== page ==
The 785 wavelength excitation is a great compromise delivering stronger Raman signal than 1064 nm  and weaker fluorescence than 532 nm. It is also one of the most popular and common wavelengths used  as it performs effectively for over 90% of active Raman materials with manageable fluorescence. Deep depletion back-thinned CCDs (like those used in Tornado Raman analyzers) have good detection  efficiency for both the fingerprint and CH-stretch regions of the Raman spectrum with 785 nm  excitation. A Raman measurement that is intended for quantification needs to be fast, accurate and  precise, encapsulating the best possible resolution in both wavelength and intensity. At Tornado, our  785 nm Raman analyzers offer the best balance between scattering efficiency, influence of fluorescence,  detector efficiency and availability of cost-efficient and compact, high-quality laser sources. 

Laser stability 

Much of the quantitative power of Raman methods comes from measuring changes in Raman spectral  data over time, assuming that this is due to chemical or physical changes in the sample under study.  However, a change in the Raman spectrum will also result if the excitation laser changes power or  wavelength during the measurement. Hence, it is pivotal to have a laser source which is highly stable in  both power output and wavelength, so that users have full confidence that any observed change in the  Raman peaks is due to true changes in the sample, not a side-effect of a misbehaving laser. Opinions  vary regarding the required level of stability for quality Raman measurements, and it certainly depends  on the details of the process application, but as a general rule of thumb, laser wavelength variations  should not cause Raman peak positions to vary by more than ±0.1 cm-1, and the laser power output  should not change by more than ±1%. A variety of data analysis techniques can be applied to  compensate for Raman excitation lasers which fluctuate in wavelength or power or both, but there is a  limit to the ability to compensate with chemometrics without introducing uncertainty. Inherently stable  lasers will usually provide better Raman data.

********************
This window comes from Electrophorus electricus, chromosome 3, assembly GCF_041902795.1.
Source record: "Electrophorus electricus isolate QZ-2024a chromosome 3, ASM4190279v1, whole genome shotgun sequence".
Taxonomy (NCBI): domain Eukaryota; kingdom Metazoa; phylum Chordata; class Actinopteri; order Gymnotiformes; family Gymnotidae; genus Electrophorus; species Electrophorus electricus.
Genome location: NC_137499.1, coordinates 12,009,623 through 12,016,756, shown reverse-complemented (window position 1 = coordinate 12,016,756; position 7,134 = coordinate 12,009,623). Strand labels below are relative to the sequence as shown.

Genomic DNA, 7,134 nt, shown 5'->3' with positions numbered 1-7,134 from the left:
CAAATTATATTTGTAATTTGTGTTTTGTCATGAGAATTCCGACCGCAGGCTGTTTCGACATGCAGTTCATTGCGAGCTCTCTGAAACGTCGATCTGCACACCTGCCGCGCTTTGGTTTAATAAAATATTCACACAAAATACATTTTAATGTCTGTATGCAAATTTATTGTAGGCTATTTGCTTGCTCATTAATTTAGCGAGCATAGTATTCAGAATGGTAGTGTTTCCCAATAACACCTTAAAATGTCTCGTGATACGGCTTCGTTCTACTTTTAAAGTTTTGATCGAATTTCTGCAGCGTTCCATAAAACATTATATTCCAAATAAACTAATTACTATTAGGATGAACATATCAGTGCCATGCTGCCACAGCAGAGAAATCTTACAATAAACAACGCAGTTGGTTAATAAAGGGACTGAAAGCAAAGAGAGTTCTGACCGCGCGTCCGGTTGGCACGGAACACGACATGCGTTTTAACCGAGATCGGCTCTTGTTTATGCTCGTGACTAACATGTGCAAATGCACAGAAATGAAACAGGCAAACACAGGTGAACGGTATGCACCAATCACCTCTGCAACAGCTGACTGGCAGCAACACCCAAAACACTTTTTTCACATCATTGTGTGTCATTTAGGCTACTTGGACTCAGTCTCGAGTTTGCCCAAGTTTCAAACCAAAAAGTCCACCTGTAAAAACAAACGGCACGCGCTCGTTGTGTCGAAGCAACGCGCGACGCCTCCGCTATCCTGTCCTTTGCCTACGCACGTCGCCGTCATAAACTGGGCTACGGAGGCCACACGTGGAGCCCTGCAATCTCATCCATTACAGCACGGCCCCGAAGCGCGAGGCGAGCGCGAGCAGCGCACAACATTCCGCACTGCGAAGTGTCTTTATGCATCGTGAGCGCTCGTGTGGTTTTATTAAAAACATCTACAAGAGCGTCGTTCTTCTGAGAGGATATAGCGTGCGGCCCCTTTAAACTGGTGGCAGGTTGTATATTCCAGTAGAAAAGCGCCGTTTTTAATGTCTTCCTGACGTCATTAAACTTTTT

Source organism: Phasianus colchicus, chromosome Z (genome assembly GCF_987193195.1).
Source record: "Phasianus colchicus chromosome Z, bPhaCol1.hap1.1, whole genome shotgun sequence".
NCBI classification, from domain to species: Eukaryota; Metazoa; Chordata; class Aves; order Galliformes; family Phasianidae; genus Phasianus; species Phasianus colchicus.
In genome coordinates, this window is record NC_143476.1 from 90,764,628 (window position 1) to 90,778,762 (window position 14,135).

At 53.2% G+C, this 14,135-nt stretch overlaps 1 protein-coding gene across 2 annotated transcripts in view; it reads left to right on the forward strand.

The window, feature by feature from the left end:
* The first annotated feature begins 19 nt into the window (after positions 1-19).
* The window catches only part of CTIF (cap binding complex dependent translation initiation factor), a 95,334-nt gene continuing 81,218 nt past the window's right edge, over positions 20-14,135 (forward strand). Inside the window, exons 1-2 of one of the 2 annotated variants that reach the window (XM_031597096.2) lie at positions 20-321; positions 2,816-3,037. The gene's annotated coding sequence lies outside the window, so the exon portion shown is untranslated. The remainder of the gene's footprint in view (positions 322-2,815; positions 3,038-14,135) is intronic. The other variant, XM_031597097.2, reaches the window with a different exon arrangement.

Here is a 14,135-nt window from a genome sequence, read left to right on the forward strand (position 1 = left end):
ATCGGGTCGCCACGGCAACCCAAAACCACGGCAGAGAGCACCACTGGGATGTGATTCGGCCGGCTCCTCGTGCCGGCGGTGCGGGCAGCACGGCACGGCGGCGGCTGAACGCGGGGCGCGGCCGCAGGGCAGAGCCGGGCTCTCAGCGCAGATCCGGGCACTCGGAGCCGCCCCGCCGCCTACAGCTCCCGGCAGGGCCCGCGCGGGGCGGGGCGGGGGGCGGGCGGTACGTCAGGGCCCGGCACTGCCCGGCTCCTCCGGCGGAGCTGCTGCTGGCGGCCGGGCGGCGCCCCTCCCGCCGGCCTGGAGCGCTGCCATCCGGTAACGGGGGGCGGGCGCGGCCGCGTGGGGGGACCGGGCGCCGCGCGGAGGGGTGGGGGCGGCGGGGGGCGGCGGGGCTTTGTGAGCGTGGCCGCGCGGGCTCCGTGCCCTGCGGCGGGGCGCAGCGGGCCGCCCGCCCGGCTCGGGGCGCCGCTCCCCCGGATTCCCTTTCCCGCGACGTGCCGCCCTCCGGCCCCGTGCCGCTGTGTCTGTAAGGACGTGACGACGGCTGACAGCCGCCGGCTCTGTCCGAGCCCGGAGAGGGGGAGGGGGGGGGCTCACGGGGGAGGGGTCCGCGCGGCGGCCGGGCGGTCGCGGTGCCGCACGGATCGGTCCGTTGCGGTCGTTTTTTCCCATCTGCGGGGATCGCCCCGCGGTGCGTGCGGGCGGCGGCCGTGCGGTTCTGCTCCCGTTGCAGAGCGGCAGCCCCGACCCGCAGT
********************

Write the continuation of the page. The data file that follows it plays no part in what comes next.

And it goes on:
How can you safely use a laser in a hazardous zone? 

Lasers can be hazardous, and must be used following best practices for eye safety and other potential  hazards. In some process scenarios, there may be explosive gases present in the atmosphere and all of  the laser energy focussed down onto a small area can serve as an ignition source.  

In the particular case of Raman spectroscopy, how do you ensure that the excitation laser energy does  not ignite the flammable gases in the atmosphere that surround the sample point? At Tornado, we very  much favour the regulatory category “<op is>” which means that the laser source is inherently safe, and 

thus easier and less expensive to install and maintain. As a result, the risk of an explosion is mitigated  due to the inherent safety of the laser.  

For customers looking for the ability to meet Zone 0 operating environments, Tornado’s OPIS 35 ATEX  Safe Laser provides unequalled Raman sensitivity, safety, and convenience even at low laser power  settings and ensures full compliance for ATEX Zone 0, 1, and 2 hazardous environments. 

For more information on hazardous zones and IECEx/ATEX guidelines, and Tornado’s turnkey solution, we encourage you to view our webinar, Inherently Safe Raman Measurements for Hazardous Zones

Conclusion  

Among the three standard wavelengths for Raman excitation lasers, the balance of Raman signal  strength and fluorescence reduction makes 785 nm the most versatile choice. When combined with the  unrivalled sensitivity of Tornado’s HTVS™-enhanced analyzers, 785 nm excitation is able to deliver the  best Raman spectral data for the vast majority of process applications. 

If you would like to discuss your application and are considering adopting Raman spectroscopy as a  process analytic technology, please contact us at info@tornado-spectral.com